True, there is now a modern hospitality center for visitors where one can peruse the history of the site and its famous pastor, buy souvenirs, use the facilities and seek shade. The village itself is very small, with just a few shops, and largely shuts down for the lunch period and siesta, much like the rhythm of its 19th-century heritage. In addition to the large, handsome basilica, where groups of pilgrims celebrate Mass — carefully timed to permit a large number of groups to do this in their various native languages — the presbytery and garden have been well maintained and restored. The basilica also houses the remains of the Curé — including a wax mask of his distinctive face — in a beautiful metal and glass sarcophagus, covered with a baldacchino ornately painted in gold.

Also preserved in the basilica is the confessional, where, later in his ministry, Vianney would spend up to 16 hours a day hearing the confessions of his parishioners and many others who would come to receive the Sacrament of Reconciliation from this kind pastor of souls. Behind the basilica is a small oratory where the incorrupt heart of Vianney is kept.

In late 2018, the Knights of Columbus brought this relic to the United States for veneration during a seven-month tour. It passed through all 48 contiguous states, with visits to many seminaries and religious houses. The heart of this holy man can properly represent his utter dedication in love to his parishioners.

Sulpician founder Father Olier once wrote, “The heart of a priest must be as big as the Church.” Vianney embodied this desire. Despite the many challenges he experienced in his long ministry, he never ceased offering himself wholeheartedly to his flock. He took seriously the demand to follow the Good Shepherd.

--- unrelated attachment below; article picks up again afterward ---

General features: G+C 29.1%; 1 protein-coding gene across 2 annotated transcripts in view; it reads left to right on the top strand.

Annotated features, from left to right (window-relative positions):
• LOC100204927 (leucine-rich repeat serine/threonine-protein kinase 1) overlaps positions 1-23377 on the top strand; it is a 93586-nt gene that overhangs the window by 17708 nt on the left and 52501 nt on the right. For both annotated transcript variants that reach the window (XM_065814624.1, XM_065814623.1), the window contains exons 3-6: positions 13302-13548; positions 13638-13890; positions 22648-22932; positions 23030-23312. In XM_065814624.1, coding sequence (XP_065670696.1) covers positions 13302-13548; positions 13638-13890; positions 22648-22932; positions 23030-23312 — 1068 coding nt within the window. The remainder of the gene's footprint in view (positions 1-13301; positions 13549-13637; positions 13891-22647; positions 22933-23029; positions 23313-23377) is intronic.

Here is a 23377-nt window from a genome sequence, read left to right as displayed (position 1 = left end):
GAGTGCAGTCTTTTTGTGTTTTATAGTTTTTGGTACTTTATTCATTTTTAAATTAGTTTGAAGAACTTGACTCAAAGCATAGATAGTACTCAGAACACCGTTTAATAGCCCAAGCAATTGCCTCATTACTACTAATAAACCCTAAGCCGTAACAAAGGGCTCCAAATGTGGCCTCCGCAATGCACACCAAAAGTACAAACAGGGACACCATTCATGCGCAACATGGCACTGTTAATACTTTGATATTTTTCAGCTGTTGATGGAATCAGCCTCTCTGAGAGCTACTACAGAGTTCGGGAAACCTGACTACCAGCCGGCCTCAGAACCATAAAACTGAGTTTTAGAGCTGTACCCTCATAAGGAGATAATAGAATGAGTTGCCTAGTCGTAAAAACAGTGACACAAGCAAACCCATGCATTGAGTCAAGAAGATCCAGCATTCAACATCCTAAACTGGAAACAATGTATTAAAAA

While the basilica and modern buildings dominate the village today, one can nevertheless get the flavor of the Curé’s 19th-century environment. The little rectory, where he resided, has been carefully preserved and restored. Visitors can tour it at their own leisure or participate in a guided tour, available in several languages and conducted either by religious women who help maintain the facility or volunteers from the local seminary who sometimes serve as guides. The house imparts the humble and at times severely poor living conditions endured by the holy priest. The garden shows the kind of plants he would have grown and how he got his fresh drinking water from the well. The house contains the simple living quarters, the kitchen, the study and the bedroom of Vianney where he famously wrestled with the devil while fighting off evil temptations. While not all of the artifacts preserved in the house and several display cases are original to Vianney himself, they are authentic period pieces. Some of the clothes, liturgical vestments and instruments are, however, original to the saint.